Human rights group labels Syria’s use of barrel bombs a war crime

McClatchy Foreign StaffMarch 24, 2014 

Mideast Syria

This picture taken on Wednesday, March 5, 2014, provided by the anti-government activist group Aleppo Media Center (AMC), which has been authenticated based on its contents and other AP reporting, shows Syrians inspecting the rubble of a destroyed buildings following a Syrian government airstrike in Aleppo, Syria.


— The Syrian government’s campaign to clear rebels from the city of Aleppo by pummeling residential neighborhoods with so-called barrel bombs constitutes a war crime because the weapons cannot be aimed at combatants, according to a detailed report released Monday by the advocacy group Human Rights Watch.

The report, which cataloged what it said were 266 bombings that affected 340 different sites around the city from Nov. 1, 2013, to the end of February this year, provided a legal rationale for viewing the barrel bombs, which often are nothing more than barrels filled with explosives dropped from helicopters, as different from other munitions used in the war.

“Use of barrel bombs in residential neighborhoods has done the expected: killed hundreds of civilians and driven thousands from their homes,” said Sarah Leah Whitson, the group’s Middle East director. “If these indiscriminate dumb weapons managed to hit a military target, it would be sheer luck.”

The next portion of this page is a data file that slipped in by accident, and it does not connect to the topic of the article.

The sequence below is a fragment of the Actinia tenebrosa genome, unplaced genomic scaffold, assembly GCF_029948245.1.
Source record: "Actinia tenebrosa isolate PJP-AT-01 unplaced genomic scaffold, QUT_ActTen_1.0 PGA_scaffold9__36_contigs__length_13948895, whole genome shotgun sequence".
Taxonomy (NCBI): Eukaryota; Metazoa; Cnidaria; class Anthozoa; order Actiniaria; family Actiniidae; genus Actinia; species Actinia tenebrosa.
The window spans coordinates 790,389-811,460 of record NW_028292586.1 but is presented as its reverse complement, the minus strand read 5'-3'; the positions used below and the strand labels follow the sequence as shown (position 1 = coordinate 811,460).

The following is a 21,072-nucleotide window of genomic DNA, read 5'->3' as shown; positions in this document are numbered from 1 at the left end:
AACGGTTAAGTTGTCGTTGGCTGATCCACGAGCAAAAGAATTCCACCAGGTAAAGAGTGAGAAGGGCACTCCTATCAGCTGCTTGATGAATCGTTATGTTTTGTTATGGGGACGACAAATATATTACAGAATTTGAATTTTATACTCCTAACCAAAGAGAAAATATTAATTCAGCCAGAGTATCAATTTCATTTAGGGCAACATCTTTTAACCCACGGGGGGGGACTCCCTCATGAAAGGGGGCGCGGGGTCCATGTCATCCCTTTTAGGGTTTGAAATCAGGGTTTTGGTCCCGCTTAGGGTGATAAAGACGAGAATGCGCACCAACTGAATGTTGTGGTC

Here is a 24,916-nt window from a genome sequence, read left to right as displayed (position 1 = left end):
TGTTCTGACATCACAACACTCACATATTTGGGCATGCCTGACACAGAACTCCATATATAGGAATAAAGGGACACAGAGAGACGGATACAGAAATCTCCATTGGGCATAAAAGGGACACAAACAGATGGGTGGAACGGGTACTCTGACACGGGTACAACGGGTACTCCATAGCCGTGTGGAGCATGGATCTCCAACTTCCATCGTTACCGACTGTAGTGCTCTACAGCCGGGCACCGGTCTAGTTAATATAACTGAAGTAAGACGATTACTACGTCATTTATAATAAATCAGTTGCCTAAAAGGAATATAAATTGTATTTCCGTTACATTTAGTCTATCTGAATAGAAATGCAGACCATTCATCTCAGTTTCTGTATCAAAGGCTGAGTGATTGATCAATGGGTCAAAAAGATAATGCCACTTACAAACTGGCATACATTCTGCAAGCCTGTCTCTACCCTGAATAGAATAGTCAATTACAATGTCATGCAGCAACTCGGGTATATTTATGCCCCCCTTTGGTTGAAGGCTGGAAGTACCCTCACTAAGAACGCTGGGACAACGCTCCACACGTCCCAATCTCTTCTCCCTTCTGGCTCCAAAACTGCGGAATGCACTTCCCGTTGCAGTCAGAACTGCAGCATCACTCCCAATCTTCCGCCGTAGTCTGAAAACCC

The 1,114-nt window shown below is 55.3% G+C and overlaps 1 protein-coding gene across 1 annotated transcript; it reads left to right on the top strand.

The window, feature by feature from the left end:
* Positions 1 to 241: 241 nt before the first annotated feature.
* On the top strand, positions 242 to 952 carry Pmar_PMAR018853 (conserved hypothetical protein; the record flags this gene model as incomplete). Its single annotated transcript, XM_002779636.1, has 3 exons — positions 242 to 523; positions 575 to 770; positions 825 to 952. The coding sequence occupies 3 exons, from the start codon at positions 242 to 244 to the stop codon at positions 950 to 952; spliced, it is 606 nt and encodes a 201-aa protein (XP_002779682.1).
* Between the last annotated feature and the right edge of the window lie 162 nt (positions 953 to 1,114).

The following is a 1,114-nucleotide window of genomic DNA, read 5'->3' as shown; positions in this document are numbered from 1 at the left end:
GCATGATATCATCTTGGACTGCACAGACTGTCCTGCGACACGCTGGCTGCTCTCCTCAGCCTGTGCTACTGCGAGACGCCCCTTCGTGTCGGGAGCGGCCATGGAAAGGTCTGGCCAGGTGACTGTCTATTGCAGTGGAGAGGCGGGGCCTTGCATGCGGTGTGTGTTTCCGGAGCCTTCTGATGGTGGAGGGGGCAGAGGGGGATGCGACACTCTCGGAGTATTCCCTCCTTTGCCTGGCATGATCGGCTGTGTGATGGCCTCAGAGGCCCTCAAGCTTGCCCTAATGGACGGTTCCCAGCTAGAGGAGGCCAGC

The use of a weapon that can’t be aimed violates long-established laws on the conduct of war, the report argues.

“Military commanders should not, as a matter of policy, order the use of explosive weapons with wide-area effects in populated areas due to the foreseeable harm to civilians,” the report said. “By using barrel bombs on densely populated areas, Syrian government forces used means and methods of warfare that could not distinguish between civilians and combatants, making attacks indiscriminate and therefore unlawful.”

Using satellite imagery, Human Rights Watch identified at least 340 locations in Aleppo’s opposition-controlled neighborhoods that had been struck by explosions. The majority of those showed “damage signatures that are strongly consistent with the detonation of barrel bombs.” In many cases, investigators found that residential neighborhoods located far from active front lines were repeatedly targeted. In most cases, residents told Human Rights Watch investigators that rebel military targets were rarely located anywhere near those strikes.

Rebel groups have controlled roughly half of Aleppo since the summer of 2012.

Prothero is a McClatchy special correspondent. Twitter: @mitchprothero

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